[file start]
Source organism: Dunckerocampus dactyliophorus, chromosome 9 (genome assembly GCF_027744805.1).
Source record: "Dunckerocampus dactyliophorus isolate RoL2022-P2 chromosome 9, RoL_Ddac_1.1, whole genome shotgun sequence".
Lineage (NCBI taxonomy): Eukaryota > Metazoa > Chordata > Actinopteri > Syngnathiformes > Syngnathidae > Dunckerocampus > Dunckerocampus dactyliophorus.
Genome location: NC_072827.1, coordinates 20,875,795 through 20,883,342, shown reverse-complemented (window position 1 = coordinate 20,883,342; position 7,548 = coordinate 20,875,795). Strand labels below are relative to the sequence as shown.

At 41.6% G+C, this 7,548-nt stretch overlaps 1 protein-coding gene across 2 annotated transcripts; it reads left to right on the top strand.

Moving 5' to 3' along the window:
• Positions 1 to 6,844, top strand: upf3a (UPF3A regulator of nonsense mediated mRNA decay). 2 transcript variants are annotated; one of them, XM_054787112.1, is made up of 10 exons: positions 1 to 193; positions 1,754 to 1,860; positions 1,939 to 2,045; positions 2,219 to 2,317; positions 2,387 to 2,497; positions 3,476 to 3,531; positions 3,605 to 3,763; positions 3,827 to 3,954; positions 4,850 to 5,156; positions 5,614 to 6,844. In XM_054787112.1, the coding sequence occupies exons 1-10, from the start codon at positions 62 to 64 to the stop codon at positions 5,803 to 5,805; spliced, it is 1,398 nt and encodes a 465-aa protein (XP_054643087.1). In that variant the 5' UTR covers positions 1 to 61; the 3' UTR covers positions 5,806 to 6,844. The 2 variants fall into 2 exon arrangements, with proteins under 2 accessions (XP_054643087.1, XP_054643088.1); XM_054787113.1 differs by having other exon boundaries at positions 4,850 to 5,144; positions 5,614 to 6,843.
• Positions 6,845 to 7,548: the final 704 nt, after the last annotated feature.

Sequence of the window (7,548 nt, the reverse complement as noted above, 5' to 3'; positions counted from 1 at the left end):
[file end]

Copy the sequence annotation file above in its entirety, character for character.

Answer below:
Source organism: Dunckerocampus dactyliophorus, chromosome 9 (genome assembly GCF_027744805.1).
Source record: "Dunckerocampus dactyliophorus isolate RoL2022-P2 chromosome 9, RoL_Ddac_1.1, whole genome shotgun sequence".
Lineage (NCBI taxonomy): Eukaryota > Metazoa > Chordata > Actinopteri > Syngnathiformes > Syngnathidae > Dunckerocampus > Dunckerocampus dactyliophorus.
Genome location: NC_072827.1, coordinates 20,875,795 through 20,883,342, shown reverse-complemented (window position 1 = coordinate 20,883,342; position 7,548 = coordinate 20,875,795). Strand labels below are relative to the sequence as shown.

At 41.6% G+C, this 7,548-nt stretch overlaps 1 protein-coding gene across 2 annotated transcripts; it reads left to right on the top strand.

Moving 5' to 3' along the window:
• Positions 1 to 6,844, top strand: upf3a (UPF3A regulator of nonsense mediated mRNA decay). 2 transcript variants are annotated; one of them, XM_054787112.1, is made up of 10 exons: positions 1 to 193; positions 1,754 to 1,860; positions 1,939 to 2,045; positions 2,219 to 2,317; positions 2,387 to 2,497; positions 3,476 to 3,531; positions 3,605 to 3,763; positions 3,827 to 3,954; positions 4,850 to 5,156; positions 5,614 to 6,844. In XM_054787112.1, the coding sequence occupies exons 1-10, from the start codon at positions 62 to 64 to the stop codon at positions 5,803 to 5,805; spliced, it is 1,398 nt and encodes a 465-aa protein (XP_054643087.1). In that variant the 5' UTR covers positions 1 to 61; the 3' UTR covers positions 5,806 to 6,844. The 2 variants fall into 2 exon arrangements, with proteins under 2 accessions (XP_054643087.1, XP_054643088.1); XM_054787113.1 differs by having other exon boundaries at positions 4,850 to 5,144; positions 5,614 to 6,843.
• Positions 6,845 to 7,548: the final 704 nt, after the last annotated feature.

Sequence of the window (7,548 nt, the reverse complement as noted above, 5' to 3'; positions counted from 1 at the left end):